Facing a new surge of new Covid-19 cases, the Navajo Nation has decided to return to “Orange Status” restrictions. According to Navajo Nation President Jonathan Nez the details are still being worked out. The restrictions will include capacity levels for businesses. Dropping business occupancy limits from 50 percent to 25 percent is under consideration. According to Navajo Nation health officials, 75 percent of the Navajo Nation is fully vaccinated.
Despite Tragedies In Midst Of Pandemic, Woman Continues To Help Others
Gaylord News, Keegan Williams, August 11
Holmes has faced what many would say is unbelievable tragedy, yet continues to push through. In the midst of the COVID-19 pandemic, Holmes lost 20 blood relatives and many more friends, yet continued to show up for those who needed her most. Holmes’ job as a property manager for the Mental Health Association of Oklahoma (MHAOK) requires compassion, patience, and of course, resilience. Growing up as a part of the Chickasaw and Choctaw tribes, going to school at Sequoyah High School, and being an enrolled member of the United Keetoowah Band of Cherokees, Holmes had her own experiences with mental health, abuse and other issues that members of the homeless community deal with, which led to her decision to break the cycle and begin to help others heal, especially within her tribal community.
Retired NBA Star A.C. Green Delivers Schools Supplies, Toys To San Carlos Apache Indian Reservation
Native News Online, Levi Rickert, August 11
Even though they were wearing facial masks due to the Covid-19 pandemic, the smiles of some 900 Native youth could be seen coming from their eyes on the San Carlos Apache Indian Reservation. Their delight came from picking up school supplies and toys made possible by legendary NBA all-star A.C. Green who showed up to help give away the items. Green, who is part Choctaw and Cherokee from his mother’s side of the family, donated the items through his A.C. Green Youth Foundation, which works to provide underserved youth and the communities they live in with resources, materials and support. The school supplies and toys were distributed to Native American students in grades K-12 in the San Carlos Unified School District as part of a larger collective effort to offer aid Native American students across Arizona for the upcoming new school year.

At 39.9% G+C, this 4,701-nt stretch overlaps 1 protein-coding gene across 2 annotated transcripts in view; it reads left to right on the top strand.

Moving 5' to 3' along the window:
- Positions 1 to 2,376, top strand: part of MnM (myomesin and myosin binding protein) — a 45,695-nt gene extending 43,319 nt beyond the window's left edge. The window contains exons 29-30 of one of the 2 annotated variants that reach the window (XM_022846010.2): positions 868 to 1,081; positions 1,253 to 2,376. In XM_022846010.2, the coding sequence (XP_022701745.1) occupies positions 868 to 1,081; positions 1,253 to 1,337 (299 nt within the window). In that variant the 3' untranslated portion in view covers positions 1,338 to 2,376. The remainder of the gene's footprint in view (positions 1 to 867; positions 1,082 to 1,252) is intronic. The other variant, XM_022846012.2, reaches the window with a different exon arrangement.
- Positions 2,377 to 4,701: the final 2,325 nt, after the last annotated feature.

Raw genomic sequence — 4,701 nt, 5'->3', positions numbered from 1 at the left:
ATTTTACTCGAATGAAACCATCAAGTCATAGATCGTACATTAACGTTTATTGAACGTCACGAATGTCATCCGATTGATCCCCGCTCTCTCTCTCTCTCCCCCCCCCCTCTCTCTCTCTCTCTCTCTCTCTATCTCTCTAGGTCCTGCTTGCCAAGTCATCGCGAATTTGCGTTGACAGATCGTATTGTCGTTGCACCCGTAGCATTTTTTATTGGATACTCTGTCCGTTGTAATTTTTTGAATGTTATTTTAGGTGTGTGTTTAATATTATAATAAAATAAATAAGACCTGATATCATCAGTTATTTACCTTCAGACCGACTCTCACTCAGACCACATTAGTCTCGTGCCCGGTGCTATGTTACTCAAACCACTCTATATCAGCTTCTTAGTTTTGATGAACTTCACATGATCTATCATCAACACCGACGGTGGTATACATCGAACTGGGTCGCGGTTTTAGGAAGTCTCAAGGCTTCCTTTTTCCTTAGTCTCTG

ASU Awarded Funds To Support Indigenous Educators
Native News Online, August 11
Arizona State University has been awarded two new grants to support education among Arizona’s tribal communities. The Arizona Department of Education is allocating $1 million to the Preparing Educators for Arizona’s Indigenous Communities Project. The U.S. Department of Education has allocated $1.4 million to the same project through its Indian Educational Professional Development Program. Both grants reflect the Arizona Board of Regents’ commitment to increase access to higher education and educational attainment throughout Arizona. Combined, the funds will help the program (abbreviated PEAIC and pronounced “peak”) prepare 140 Indigenous educators.
Jemez Pueblo Sculptor Reveals Souls Through Stone
Native News Online, Monica Whitepigeon, August 11
When a young Cliff Fragua (Jemez Pueblo) began chipping away at a soft stone for the first time four decades ago, he envisioned something beautiful and provocative that would stun the art world. An hour into the process, he came across a large fissure and watched as his efforts crumbled into pieces. Disappointed but not deterred, Fragua continued with a partial piece until the form revealed a bear. It was not what he had set out to create, but it’s what he had to work with and he was still able to make it his own. Nearly 40 years later, Fragua’s stylized sculptures are nationally and internationally celebrated. He is the only Native sculptor to have his work installed in the National Statuary Hall in Washington, DC. His seven-foot-tall Tennessee marble sculpture there represents Po’pay, the leader of the 1680 Pueblo Revolt against the Spaniards.